Program in Immunology & Virology
Immunology Advisor: Leslie Berg
Virology Advisor: Trudy Morrison
Program in Immunology & Virology Homepage
Supported by NIH training grants, the Immunology & Virology Program features cutting-edge research in:
- viral immunology, pathogenesis and vaccine development;
- molecular virology;
- diabetes and transplantation immunology;
- molecular and cellular immunology;
- mechanisms of bacterial pathogenesis;
- mechanisms of resistance to bacterial pathogens.
Immunology, virology, and bacterial pathogenesis are active interdisciplinary biomedical fields with studies ranging from molecular mechanisms to clinical trials. The Immunology & Virology Program (IVP) is administered by the Immunology and Virology Committee, an interdepartmental group that includes faculty with diverse research interests, including the molecular and cellular basis of immune responsiveness, molecular mechanisms of viral replication, host-pathogen interactions, and the control of viral, bacterial and parasitic infections. The program has NIH training grant support for both graduate students and postdoctoral fellows.
Graduate students in IVP acquire a broad base of knowledge in biochemistry, genetics, and cellular and molecular biology through the core curriculum. Specialized training in immunology, virology, and bacteriology is initiated in a first year course, which introduces students to the immune system, basic principles of bacteriology and virology, and the interaction of bacterial and viruses with the host. Emphasis is placed on experimental systems and analysis of primary research papers. Further training continues in the fall of the second year with three courses: Advanced Virology, Advanced Cell and Molecular Immunology, and Advanced Bacterial Pathogenesis. Also offered is an advanced course in flow and image cytometry. Advanced courses emphasize reading and critical analysis of recent research papers. Additional training in the second year includes with seminars, journal clubs, and tutorials all of which explore the most active areas of current research. Laboratory rotations help familiarize students with current research methods and facilitate the selection of an area of interest and a laboratory in which students can pursue their dissertation research.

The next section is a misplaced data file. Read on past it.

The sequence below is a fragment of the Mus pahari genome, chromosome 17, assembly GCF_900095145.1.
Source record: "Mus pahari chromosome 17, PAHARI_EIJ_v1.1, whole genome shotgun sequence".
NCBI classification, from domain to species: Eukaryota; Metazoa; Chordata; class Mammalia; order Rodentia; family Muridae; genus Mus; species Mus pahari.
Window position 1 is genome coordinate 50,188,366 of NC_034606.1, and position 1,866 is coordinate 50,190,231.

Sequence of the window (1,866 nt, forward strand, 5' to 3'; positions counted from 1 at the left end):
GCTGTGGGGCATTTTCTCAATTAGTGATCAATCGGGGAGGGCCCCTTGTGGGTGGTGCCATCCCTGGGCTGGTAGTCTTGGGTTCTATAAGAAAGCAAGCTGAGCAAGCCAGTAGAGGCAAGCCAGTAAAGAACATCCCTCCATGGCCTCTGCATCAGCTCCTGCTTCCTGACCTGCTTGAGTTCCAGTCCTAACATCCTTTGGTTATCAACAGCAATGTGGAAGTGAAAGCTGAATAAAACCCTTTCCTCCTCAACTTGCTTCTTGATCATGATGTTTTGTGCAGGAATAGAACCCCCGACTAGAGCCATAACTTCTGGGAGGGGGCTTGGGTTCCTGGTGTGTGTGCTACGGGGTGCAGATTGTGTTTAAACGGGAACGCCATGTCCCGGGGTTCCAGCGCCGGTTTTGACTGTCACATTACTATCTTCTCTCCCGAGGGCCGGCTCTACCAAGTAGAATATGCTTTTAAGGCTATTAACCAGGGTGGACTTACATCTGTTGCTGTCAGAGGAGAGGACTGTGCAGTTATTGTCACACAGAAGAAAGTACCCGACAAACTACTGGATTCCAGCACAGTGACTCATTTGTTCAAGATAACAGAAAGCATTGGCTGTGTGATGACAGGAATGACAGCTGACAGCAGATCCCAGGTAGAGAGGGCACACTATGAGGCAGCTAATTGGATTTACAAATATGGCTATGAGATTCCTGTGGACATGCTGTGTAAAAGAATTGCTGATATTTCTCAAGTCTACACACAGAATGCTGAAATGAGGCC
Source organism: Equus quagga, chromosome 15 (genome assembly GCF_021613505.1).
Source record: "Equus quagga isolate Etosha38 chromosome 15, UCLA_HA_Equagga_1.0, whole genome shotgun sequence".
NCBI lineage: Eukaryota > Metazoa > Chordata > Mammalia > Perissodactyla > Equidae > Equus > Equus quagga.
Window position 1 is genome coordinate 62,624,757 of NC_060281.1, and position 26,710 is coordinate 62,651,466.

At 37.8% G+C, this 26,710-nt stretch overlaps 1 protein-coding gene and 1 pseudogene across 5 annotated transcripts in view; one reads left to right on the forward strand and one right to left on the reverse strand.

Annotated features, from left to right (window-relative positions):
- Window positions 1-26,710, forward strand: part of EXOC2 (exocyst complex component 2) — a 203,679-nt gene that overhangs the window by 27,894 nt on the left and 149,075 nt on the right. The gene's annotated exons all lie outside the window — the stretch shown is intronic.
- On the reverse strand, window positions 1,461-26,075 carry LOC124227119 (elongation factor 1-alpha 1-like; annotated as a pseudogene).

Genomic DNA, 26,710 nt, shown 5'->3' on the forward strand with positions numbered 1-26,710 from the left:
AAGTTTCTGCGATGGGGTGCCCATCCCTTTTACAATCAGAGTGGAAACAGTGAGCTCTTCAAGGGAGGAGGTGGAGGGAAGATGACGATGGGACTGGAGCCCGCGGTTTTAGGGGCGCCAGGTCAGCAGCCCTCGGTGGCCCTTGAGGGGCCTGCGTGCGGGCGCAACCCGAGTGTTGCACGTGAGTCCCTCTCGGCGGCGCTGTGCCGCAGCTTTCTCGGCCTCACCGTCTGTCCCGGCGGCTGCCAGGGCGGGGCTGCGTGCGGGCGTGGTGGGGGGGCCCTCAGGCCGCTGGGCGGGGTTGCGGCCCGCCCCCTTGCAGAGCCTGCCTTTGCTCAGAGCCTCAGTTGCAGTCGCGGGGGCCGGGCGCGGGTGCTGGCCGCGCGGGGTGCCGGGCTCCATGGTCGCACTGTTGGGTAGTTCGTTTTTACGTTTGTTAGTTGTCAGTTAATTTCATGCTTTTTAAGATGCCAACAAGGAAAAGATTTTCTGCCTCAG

Requirements for Specialization
In addition to the core courses and laboratory rotations, IVP students should take Infection and Immune Response in the first year, and, in the second year, two advanced level courses offered by the Immunology and Virology program. Equivalent advanced topics courses can be substituted with permission. All students, except for those in the final stages of their dissertation research, are required to take Graduate Student Seminar each fall semester, and students are required to take Immunobiology and Virology Seminar and Discussion, a guest scientist seminar program, twice.